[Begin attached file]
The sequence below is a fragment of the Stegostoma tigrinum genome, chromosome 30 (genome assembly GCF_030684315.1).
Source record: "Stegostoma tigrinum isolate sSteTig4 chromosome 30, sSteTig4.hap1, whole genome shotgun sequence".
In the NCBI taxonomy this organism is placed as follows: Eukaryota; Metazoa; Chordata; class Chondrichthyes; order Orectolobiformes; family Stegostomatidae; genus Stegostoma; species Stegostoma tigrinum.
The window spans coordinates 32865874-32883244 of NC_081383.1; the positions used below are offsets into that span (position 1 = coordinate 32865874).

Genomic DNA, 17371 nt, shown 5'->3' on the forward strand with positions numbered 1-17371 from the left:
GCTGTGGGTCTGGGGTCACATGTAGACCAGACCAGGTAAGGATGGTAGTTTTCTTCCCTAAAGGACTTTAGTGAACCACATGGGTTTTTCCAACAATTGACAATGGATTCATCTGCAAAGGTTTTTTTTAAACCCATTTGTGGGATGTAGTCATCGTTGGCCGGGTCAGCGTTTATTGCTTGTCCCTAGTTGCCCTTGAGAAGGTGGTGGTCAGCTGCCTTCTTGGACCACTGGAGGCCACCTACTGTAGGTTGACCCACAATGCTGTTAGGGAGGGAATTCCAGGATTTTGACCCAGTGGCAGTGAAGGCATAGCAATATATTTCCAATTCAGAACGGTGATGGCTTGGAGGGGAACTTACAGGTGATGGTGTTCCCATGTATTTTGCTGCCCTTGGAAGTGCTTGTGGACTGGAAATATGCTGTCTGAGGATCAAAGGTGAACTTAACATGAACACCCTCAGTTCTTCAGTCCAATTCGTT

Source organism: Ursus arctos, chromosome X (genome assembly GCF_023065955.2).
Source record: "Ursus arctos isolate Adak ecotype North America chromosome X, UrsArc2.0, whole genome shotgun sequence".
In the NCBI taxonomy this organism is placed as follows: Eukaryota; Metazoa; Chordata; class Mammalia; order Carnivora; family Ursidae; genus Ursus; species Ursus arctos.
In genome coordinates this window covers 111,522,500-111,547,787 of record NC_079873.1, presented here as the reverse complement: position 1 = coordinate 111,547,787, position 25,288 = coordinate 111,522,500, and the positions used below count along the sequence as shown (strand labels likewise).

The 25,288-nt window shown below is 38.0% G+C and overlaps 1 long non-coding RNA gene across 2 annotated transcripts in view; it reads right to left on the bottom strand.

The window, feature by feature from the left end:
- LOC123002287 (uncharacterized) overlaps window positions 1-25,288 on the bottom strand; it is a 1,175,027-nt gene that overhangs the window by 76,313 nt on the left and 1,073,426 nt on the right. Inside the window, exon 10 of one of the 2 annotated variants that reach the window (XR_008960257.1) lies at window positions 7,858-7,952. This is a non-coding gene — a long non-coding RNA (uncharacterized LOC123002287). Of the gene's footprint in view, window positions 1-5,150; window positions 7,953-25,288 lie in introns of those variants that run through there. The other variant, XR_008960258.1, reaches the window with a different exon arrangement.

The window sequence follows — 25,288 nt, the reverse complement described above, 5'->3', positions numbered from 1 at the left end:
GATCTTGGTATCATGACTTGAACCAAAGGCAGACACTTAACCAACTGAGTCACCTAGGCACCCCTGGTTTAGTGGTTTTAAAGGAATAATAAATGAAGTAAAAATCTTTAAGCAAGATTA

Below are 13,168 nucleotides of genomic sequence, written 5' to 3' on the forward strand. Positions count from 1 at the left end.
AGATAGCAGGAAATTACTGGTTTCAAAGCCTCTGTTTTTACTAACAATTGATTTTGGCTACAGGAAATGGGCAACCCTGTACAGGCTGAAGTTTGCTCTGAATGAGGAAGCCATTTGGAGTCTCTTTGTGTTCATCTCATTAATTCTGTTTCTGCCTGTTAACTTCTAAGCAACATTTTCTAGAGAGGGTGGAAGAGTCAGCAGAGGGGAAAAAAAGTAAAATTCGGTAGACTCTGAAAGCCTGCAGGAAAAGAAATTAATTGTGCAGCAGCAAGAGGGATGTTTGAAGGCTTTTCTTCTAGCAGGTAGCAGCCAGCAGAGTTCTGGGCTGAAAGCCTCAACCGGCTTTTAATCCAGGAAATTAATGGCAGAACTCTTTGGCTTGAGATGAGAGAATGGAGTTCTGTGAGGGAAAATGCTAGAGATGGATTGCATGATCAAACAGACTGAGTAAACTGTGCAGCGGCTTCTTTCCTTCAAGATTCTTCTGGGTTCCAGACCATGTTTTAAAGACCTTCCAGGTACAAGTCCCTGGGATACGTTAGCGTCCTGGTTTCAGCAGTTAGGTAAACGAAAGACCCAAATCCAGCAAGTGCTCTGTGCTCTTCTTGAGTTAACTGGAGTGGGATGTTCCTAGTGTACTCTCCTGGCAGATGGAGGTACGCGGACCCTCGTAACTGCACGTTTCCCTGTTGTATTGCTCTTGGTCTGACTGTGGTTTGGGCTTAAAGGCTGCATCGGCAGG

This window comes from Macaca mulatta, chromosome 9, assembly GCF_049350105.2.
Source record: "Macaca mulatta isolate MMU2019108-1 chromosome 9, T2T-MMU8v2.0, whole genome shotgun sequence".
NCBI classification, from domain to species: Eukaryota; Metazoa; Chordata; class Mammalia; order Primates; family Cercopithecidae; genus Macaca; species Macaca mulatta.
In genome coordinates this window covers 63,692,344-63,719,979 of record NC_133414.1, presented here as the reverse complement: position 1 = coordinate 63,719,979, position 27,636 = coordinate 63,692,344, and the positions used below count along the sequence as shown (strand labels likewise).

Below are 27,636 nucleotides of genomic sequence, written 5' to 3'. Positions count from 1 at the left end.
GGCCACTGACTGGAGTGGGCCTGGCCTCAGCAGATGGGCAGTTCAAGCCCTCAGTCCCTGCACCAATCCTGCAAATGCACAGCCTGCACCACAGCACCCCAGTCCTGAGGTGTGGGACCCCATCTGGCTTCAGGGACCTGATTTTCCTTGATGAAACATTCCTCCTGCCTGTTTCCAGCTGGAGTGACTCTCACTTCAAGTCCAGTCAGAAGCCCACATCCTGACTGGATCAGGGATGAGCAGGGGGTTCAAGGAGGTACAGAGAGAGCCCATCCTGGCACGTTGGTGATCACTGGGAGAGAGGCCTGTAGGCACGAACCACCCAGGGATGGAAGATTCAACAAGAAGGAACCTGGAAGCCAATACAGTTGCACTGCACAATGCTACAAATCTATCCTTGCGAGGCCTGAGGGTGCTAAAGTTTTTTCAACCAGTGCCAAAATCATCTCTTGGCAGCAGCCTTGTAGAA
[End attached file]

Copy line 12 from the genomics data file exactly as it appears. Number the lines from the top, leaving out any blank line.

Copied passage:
The window, feature by feature from the left end: